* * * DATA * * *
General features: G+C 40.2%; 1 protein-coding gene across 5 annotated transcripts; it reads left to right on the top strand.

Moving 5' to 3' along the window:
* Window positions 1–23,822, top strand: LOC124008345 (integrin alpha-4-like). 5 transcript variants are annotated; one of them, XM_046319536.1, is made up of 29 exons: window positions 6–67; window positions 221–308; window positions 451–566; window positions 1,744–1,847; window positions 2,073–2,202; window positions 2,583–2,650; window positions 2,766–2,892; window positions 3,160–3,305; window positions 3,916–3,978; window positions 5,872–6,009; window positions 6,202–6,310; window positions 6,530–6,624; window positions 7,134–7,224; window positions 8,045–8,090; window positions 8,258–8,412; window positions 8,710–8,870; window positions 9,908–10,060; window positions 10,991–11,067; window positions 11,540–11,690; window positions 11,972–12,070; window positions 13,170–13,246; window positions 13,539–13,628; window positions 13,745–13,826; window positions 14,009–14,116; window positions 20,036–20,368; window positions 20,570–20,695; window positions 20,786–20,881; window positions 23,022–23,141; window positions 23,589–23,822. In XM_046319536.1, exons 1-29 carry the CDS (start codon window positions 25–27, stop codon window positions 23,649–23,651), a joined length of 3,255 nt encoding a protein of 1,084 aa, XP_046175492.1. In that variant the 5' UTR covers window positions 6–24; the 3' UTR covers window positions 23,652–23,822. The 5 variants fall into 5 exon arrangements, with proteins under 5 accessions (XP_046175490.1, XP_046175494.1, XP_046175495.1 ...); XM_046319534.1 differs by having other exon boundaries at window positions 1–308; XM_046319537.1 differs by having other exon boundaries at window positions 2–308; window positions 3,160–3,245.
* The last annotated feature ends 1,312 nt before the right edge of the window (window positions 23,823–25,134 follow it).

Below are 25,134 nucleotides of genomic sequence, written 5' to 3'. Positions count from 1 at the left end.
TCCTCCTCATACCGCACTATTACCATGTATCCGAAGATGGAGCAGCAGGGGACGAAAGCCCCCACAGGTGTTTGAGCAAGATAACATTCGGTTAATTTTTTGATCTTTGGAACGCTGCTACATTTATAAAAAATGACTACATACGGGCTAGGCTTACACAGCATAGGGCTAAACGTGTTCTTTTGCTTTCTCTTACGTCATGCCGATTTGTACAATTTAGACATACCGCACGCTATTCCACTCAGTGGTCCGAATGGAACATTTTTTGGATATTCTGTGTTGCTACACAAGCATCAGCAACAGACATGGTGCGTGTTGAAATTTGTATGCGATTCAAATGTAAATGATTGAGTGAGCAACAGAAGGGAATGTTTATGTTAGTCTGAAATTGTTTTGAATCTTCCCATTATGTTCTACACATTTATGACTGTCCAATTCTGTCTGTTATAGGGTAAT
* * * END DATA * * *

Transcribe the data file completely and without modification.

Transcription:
General features: G+C 40.2%; 1 protein-coding gene across 5 annotated transcripts; it reads left to right on the top strand.

Moving 5' to 3' along the window:
* Window positions 1–23,822, top strand: LOC124008345 (integrin alpha-4-like). 5 transcript variants are annotated; one of them, XM_046319536.1, is made up of 29 exons: window positions 6–67; window positions 221–308; window positions 451–566; window positions 1,744–1,847; window positions 2,073–2,202; window positions 2,583–2,650; window positions 2,766–2,892; window positions 3,160–3,305; window positions 3,916–3,978; window positions 5,872–6,009; window positions 6,202–6,310; window positions 6,530–6,624; window positions 7,134–7,224; window positions 8,045–8,090; window positions 8,258–8,412; window positions 8,710–8,870; window positions 9,908–10,060; window positions 10,991–11,067; window positions 11,540–11,690; window positions 11,972–12,070; window positions 13,170–13,246; window positions 13,539–13,628; window positions 13,745–13,826; window positions 14,009–14,116; window positions 20,036–20,368; window positions 20,570–20,695; window positions 20,786–20,881; window positions 23,022–23,141; window positions 23,589–23,822. In XM_046319536.1, exons 1-29 carry the CDS (start codon window positions 25–27, stop codon window positions 23,649–23,651), a joined length of 3,255 nt encoding a protein of 1,084 aa, XP_046175492.1. In that variant the 5' UTR covers window positions 6–24; the 3' UTR covers window positions 23,652–23,822. The 5 variants fall into 5 exon arrangements, with proteins under 5 accessions (XP_046175490.1, XP_046175494.1, XP_046175495.1 ...); XM_046319534.1 differs by having other exon boundaries at window positions 1–308; XM_046319537.1 differs by having other exon boundaries at window positions 2–308; window positions 3,160–3,245.
* The last annotated feature ends 1,312 nt before the right edge of the window (window positions 23,823–25,134 follow it).

Below are 25,134 nucleotides of genomic sequence, written 5' to 3'. Positions count from 1 at the left end.
TCCTCCTCATACCGCACTATTACCATGTATCCGAAGATGGAGCAGCAGGGGACGAAAGCCCCCACAGGTGTTTGAGCAAGATAACATTCGGTTAATTTTTTGATCTTTGGAACGCTGCTACATTTATAAAAAATGACTACATACGGGCTAGGCTTACACAGCATAGGGCTAAACGTGTTCTTTTGCTTTCTCTTACGTCATGCCGATTTGTACAATTTAGACATACCGCACGCTATTCCACTCAGTGGTCCGAATGGAACATTTTTTGGATATTCTGTGTTGCTACACAAGCATCAGCAACAGACATGGTGCGTGTTGAAATTTGTATGCGATTCAAATGTAAATGATTGAGTGAGCAACAGAAGGGAATGTTTATGTTAGTCTGAAATTGTTTTGAATCTTCCCATTATGTTCTACACATTTATGACTGTCCAATTCTGTCTGTTATAGGGTAAT